I’m not a patient person. I hate waiting for anything, and my energy levels and mood degrade at an embarrassingly rapid rate when I have to exercise patience. It’s a massive character flaw, but as a woman of integrity, I continue to ask God for help in overcoming it.
I picture Him laughing every time I do. It’s truly absurd how awful I am at this.
And yet I know it is His good will for me to grow in this area. When I bemoan the lack of progress in my professional life, watching others promoted before and over me…when someone else gets the book deal…when I hear of someone scoring a brilliant success that I’ve been working so hard to achieve…it’s hard to be patient and trust God. And how I hate myself for being a crybaby! Talk about #firstworldproblems.
The psalmist tells me to delight myself in the Lord and He will give me the desires of my heart (Psalms 37:4). Matthew Henry’s Commentary describes it this way: “He has not promised to gratify all the appetites of the body and the humours of the fancy, but to grant all the desires of the heart, all the cravings of the renewed sanctified soul. What is the desire of the heart of a good man? It is this, to know, and love, and live to God, to please him and to be pleased in him” (Biblegateway.com). Not a word about wanting to have earthly success.
We are all walking the proverbial tightrope: one foot in (but not of!) the world, one in the transcendent life of faith and devotion to God. The trick is to bring the transcendence into our daily lives–transforming ego, emotions, and ambitions into a paean of praise to the One who created us.
Striving for excellence isn’t wrong. I’m told to “excel still more” (1 Thessalonians 4:1, 10), not to accept what is simply good. But here is where my faith is exercised: strive, but wait. Excel, but wait. Do my best…but wait.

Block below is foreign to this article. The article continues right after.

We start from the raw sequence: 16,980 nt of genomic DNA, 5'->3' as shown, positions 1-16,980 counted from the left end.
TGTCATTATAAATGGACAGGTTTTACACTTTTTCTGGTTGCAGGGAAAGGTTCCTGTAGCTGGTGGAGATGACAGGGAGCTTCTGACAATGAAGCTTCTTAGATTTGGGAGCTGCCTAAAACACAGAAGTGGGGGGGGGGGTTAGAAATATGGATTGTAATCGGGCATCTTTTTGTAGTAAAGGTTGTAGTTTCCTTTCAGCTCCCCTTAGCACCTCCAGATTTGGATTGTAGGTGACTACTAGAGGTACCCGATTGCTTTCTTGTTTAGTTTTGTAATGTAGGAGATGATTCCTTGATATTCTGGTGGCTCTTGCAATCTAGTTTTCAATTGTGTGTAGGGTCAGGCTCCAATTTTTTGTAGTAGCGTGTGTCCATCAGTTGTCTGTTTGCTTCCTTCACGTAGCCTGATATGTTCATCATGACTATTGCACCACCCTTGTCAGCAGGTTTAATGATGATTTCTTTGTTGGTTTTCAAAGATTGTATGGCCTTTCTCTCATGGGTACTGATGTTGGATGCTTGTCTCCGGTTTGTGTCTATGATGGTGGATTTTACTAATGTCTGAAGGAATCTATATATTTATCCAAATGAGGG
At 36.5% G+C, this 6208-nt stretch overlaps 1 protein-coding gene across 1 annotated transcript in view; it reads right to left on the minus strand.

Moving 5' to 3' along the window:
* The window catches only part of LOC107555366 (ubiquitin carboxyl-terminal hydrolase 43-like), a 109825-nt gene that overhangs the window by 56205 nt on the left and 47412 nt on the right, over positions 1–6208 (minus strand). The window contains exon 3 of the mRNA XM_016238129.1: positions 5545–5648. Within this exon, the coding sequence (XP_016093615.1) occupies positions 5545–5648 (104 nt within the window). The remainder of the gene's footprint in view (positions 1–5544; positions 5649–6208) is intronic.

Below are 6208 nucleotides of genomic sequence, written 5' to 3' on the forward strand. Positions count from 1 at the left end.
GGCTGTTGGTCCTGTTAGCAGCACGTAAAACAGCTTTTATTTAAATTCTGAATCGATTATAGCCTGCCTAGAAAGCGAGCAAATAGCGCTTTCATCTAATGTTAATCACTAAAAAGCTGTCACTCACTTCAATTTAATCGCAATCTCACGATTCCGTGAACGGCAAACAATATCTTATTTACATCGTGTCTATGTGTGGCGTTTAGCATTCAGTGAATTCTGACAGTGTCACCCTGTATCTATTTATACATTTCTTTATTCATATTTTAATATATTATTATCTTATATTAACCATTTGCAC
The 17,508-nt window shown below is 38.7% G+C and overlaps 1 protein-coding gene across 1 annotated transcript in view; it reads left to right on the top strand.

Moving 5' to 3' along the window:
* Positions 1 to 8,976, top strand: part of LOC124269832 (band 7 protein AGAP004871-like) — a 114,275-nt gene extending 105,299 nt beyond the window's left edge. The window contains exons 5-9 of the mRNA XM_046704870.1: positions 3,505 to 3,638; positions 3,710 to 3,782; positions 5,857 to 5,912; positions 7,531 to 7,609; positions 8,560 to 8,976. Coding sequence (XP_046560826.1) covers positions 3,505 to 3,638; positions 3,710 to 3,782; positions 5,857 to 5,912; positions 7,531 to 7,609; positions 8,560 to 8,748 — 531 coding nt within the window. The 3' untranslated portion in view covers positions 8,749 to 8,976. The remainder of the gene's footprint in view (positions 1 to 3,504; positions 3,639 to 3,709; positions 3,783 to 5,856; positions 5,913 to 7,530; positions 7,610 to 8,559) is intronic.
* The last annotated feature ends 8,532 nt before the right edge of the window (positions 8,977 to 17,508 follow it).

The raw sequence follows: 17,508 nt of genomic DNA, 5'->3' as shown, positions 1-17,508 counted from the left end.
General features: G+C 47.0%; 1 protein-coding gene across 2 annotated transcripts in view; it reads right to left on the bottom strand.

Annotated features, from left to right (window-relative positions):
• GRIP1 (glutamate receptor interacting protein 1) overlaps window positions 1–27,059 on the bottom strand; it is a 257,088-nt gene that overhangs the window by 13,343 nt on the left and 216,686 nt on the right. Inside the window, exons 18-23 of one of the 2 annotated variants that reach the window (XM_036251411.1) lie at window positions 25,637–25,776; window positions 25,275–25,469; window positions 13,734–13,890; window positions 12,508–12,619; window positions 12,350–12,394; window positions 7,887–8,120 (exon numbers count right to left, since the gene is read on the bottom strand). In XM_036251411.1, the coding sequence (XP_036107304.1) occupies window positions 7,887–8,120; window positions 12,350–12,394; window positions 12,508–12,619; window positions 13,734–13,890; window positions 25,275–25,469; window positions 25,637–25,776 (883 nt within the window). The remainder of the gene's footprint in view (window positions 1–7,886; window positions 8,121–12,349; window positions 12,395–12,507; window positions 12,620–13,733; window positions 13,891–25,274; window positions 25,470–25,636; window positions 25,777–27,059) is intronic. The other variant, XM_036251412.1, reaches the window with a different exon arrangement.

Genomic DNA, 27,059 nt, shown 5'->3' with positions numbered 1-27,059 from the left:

I’ve been reading Acts lately and finding nuggets of wisdom for my patience challenge. Jesus told the disciples, “not to leave Jerusalem, but to wait for what the Father had promised” (Acts 1:4). Jesus told Paul, “Take courage; for as you have solemnly witnessed to My cause at Jerusalem, so you must witness at Rome also” (Acts 23:11). Yet Paul waited over two years before it was finally “decided that we would sail for Italy” (Acts 27:1). Waiting can be a deeply spiritual act, yet one that I so easily squander with my wriggling and fussing and gnashing of teeth.
This November I will celebrate 39 years of faith in Christ. Let me not have another birthday with this same sin, Lord. Let me be like Paul and the apostles, waiting on You, trusting that Your good and perfect will for my life will be revealed in Your perfect time. Let me continue to strive for excellence in the absence of fanfare or earthly notice. Let me be found doing the right things for the right reasons, using my God-given gifts with gratitude and joy.
Help me wait.